Inside Politics

HOUSE

Top aide for panel has Solyndra ties

The top GOP aide to a House committee investigating Solyndra Inc. once worked for a lobbying firm that helped the now-bankrupt solar-panel company apply for a half-billion-dollar federal loan.

Gary Andres, staff director of the House Energy and Commerce Committee, was a vice chairman at Dutko Worldwide until December, when he was appointed to his current post by GOP Rep. Fred Upton of Michigan, chairman of the energy panel. The committee is investigating Solyndra, which received a $528 million Energy Department loan in 2009. The company later went bankrupt and laid off 1,100 workers.

The Kalamazoo Gazette reported Monday that Solyndra paid Dutko $30,000 in 2008 to handle its application for the federal loan. Alexa Marrero, a spokeswoman for the committee, said Mr. Andres never worked on behalf of Solyndra.

SUPREME COURT

Texas asks justices to stop redistricting

The Supreme Court has been asked to stop a federal court from implementing a congressional redistricting map in Texas that increases the number of minority-majority districts.

The state’s attorney general, Greg Abbott, filed the request with the high court on Monday. The court-drawn map was drafted after minority groups challenged the original plan passed by the Republican-dominated state Legislature.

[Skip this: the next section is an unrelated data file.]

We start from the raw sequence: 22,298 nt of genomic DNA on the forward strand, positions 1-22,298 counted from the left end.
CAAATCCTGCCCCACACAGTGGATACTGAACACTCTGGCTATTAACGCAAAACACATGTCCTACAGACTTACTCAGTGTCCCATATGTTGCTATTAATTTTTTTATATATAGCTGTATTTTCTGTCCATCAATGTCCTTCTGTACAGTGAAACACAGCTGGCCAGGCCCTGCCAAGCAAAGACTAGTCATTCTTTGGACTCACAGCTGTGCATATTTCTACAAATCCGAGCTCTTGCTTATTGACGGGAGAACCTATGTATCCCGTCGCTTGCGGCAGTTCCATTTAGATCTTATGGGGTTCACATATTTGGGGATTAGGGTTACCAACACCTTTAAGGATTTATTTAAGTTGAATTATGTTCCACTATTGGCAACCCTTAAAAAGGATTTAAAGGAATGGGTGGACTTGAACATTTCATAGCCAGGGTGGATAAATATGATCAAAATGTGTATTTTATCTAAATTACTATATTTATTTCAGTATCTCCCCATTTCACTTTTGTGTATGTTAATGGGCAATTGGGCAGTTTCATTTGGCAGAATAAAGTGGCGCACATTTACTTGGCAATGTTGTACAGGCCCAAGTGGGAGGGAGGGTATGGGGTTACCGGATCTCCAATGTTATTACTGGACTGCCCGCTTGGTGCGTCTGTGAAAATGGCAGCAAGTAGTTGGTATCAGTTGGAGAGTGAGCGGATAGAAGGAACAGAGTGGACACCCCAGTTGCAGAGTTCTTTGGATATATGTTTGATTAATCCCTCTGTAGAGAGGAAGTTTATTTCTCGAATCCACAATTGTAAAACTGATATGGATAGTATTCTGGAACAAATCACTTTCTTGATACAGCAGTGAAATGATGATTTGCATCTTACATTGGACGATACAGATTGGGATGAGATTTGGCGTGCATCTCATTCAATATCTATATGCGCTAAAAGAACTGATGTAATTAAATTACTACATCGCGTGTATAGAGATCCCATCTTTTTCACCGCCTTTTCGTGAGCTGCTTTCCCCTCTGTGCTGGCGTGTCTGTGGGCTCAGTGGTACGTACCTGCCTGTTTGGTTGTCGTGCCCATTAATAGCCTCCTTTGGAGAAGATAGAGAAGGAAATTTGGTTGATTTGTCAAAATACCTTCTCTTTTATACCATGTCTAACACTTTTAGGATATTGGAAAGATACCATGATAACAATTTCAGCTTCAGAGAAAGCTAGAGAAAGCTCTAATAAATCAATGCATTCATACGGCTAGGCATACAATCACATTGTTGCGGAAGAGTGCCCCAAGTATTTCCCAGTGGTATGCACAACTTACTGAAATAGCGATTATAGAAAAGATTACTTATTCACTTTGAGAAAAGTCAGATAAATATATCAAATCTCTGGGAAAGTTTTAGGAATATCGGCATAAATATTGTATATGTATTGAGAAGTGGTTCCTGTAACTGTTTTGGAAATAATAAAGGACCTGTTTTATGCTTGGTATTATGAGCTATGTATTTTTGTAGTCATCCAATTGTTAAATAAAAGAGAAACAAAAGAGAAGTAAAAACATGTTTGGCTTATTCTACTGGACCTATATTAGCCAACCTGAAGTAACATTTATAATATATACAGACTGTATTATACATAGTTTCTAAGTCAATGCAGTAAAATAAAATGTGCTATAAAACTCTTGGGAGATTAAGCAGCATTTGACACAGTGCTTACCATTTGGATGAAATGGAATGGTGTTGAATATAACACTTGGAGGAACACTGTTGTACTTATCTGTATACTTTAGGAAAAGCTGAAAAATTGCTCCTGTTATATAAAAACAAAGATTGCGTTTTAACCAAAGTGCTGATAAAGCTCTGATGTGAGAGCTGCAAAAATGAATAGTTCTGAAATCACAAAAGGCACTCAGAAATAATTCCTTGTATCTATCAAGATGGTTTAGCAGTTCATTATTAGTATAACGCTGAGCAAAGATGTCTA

The map drawn by the San Antonio-based federal court would ensure minorities made up the majority in three additional Texas congressional districts. If the 2012 elections were held under the court’s map, Democrats would have an advantage as they try to win back the U.S. House and try to claim more seats in the GOP-controlled state Legislature.

The court-ordered map will remain in place until the legal disputes are resolved.

SENATE

Democrats to back Obama payroll tax cut

Senate Democrats are advancing President Obama’s plan to cut every worker’s payroll taxes in half next year paid for by a 3.25 percent tax surcharge on the very wealthy.

The $248 billion plan would cut Social Security payroll taxes from 6.2 percent to 3.1 percent in hopes of propping up the still-weak economy. It would also cut the portion of the tax paid by employers on the first $5 million of their payroll.

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